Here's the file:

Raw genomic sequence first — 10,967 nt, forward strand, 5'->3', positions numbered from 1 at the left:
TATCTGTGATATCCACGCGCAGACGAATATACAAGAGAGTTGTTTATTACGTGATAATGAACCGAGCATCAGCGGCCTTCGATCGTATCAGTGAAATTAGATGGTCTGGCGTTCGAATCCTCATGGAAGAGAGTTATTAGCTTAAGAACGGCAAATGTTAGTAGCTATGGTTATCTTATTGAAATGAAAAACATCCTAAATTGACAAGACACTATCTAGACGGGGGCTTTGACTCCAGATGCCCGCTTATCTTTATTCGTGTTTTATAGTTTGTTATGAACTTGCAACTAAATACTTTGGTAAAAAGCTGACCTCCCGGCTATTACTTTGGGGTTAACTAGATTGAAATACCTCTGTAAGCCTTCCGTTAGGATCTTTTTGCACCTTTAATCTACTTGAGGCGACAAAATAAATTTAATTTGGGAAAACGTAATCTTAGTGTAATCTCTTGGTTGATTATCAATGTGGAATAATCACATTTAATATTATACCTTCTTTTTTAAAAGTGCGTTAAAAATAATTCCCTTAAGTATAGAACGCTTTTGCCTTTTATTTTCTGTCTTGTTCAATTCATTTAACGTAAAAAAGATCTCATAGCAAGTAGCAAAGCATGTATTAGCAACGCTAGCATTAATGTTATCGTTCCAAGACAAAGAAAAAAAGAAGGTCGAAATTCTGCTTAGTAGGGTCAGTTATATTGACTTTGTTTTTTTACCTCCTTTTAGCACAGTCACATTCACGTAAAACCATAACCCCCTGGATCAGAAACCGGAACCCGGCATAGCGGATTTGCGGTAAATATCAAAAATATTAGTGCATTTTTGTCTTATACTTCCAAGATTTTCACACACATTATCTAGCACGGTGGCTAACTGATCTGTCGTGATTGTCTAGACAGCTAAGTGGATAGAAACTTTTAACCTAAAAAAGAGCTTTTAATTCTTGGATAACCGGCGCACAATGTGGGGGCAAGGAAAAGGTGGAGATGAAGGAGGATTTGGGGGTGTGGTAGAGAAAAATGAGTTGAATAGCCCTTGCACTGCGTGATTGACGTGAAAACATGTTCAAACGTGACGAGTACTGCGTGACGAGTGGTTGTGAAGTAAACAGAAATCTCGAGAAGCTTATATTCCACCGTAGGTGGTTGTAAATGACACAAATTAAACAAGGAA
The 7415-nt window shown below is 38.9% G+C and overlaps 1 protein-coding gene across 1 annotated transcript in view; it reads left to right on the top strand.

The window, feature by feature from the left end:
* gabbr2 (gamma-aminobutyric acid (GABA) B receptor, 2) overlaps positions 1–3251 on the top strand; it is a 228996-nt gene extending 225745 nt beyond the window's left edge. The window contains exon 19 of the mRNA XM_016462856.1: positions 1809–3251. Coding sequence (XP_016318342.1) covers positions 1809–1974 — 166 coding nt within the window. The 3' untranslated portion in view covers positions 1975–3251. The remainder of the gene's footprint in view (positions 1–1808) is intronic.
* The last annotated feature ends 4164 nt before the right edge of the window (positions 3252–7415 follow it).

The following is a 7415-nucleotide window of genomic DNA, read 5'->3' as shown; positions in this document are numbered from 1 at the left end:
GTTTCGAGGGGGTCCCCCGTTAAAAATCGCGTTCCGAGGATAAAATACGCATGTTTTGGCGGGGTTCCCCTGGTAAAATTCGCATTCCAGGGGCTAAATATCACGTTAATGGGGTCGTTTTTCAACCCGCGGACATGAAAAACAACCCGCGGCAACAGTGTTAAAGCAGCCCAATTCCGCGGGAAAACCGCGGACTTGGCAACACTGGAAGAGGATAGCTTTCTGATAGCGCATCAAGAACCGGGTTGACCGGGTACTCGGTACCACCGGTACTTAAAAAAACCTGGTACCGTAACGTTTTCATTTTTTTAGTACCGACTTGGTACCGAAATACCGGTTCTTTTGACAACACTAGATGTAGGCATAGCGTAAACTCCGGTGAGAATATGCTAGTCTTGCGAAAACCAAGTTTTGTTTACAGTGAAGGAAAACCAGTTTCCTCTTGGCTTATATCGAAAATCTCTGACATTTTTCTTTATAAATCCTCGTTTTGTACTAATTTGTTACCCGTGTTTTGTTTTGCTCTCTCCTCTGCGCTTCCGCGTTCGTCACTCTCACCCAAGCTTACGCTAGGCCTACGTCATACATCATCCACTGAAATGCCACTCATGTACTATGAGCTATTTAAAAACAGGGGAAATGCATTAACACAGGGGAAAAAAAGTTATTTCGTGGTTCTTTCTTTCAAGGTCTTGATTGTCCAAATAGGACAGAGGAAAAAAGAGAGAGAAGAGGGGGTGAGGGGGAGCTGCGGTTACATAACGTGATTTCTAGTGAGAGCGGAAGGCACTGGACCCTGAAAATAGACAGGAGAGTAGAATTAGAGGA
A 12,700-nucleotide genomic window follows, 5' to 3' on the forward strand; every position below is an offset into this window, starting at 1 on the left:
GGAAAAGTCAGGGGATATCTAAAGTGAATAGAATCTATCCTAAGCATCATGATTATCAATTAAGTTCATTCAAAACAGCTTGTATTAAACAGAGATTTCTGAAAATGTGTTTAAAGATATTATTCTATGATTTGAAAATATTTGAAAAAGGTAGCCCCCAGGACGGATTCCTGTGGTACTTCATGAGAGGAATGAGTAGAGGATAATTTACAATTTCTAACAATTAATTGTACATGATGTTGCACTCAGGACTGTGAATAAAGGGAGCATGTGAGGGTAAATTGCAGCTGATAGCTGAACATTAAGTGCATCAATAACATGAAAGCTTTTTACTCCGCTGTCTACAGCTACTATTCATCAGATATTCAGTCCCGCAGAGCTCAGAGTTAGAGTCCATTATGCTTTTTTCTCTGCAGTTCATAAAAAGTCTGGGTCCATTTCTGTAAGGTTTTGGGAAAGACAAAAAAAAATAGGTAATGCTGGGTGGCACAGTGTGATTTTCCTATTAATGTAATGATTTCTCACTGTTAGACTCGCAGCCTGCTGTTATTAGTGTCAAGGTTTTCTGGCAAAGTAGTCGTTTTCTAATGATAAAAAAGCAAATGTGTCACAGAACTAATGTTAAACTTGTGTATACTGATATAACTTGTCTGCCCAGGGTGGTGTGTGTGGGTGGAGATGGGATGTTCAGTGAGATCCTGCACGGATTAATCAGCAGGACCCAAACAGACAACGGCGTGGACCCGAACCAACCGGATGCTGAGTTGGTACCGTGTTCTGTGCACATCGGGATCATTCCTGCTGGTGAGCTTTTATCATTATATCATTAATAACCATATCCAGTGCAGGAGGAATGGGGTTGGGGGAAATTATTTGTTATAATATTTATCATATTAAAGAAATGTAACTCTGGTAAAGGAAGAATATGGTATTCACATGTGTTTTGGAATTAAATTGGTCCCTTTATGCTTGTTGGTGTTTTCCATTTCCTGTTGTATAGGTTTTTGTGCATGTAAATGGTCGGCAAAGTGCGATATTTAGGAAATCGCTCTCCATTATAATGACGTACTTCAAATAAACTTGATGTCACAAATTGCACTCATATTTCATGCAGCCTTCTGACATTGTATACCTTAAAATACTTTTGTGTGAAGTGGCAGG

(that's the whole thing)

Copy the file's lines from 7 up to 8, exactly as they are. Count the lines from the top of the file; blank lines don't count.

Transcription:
The following is a 7415-nucleotide window of genomic DNA, read 5'->3' as shown; positions in this document are numbered from 1 at the left end:
GTTTCGAGGGGGTCCCCCGTTAAAAATCGCGTTCCGAGGATAAAATACGCATGTTTTGGCGGGGTTCCCCTGGTAAAATTCGCATTCCAGGGGCTAAATATCACGTTAATGGGGTCGTTTTTCAACCCGCGGACATGAAAAACAACCCGCGGCAACAGTGTTAAAGCAGCCCAATTCCGCGGGAAAACCGCGGACTTGGCAACACTGGAAGAGGATAGCTTTCTGATAGCGCATCAAGAACCGGGTTGACCGGGTACTCGGTACCACCGGTACTTAAAAAAACCTGGTACCGTAACGTTTTCATTTTTTTAGTACCGACTTGGTACCGAAATACCGGTTCTTTTGACAACACTAGATGTAGGCATAGCGTAAACTCCGGTGAGAATATGCTAGTCTTGCGAAAACCAAGTTTTGTTTACAGTGAAGGAAAACCAGTTTCCTCTTGGCTTATATCGAAAATCTCTGACATTTTTCTTTATAAATCCTCGTTTTGTACTAATTTGTTACCCGTGTTTTGTTTTGCTCTCTCCTCTGCGCTTCCGCGTTCGTCACTCTCACCCAAGCTTACGCTAGGCCTACGTCATACATCATCCACTGAAATGCCACTCATGTACTATGAGCTATTTAAAAACAGGGGAAATGCATTAACACAGGGGAAAAAAAGTTATTTCGTGGTTCTTTCTTTCAAGGTCTTGATTGTCCAAATAGGACAGAGGAAAAAAGAGAGAGAAGAGGGGGTGAGGGGGAGCTGCGGTTACATAACGTGATTTCTAGTGAGAGCGGAAGGCACTGGACCCTGAAAATAGACAGGAGAGTAGAATTAGAGGA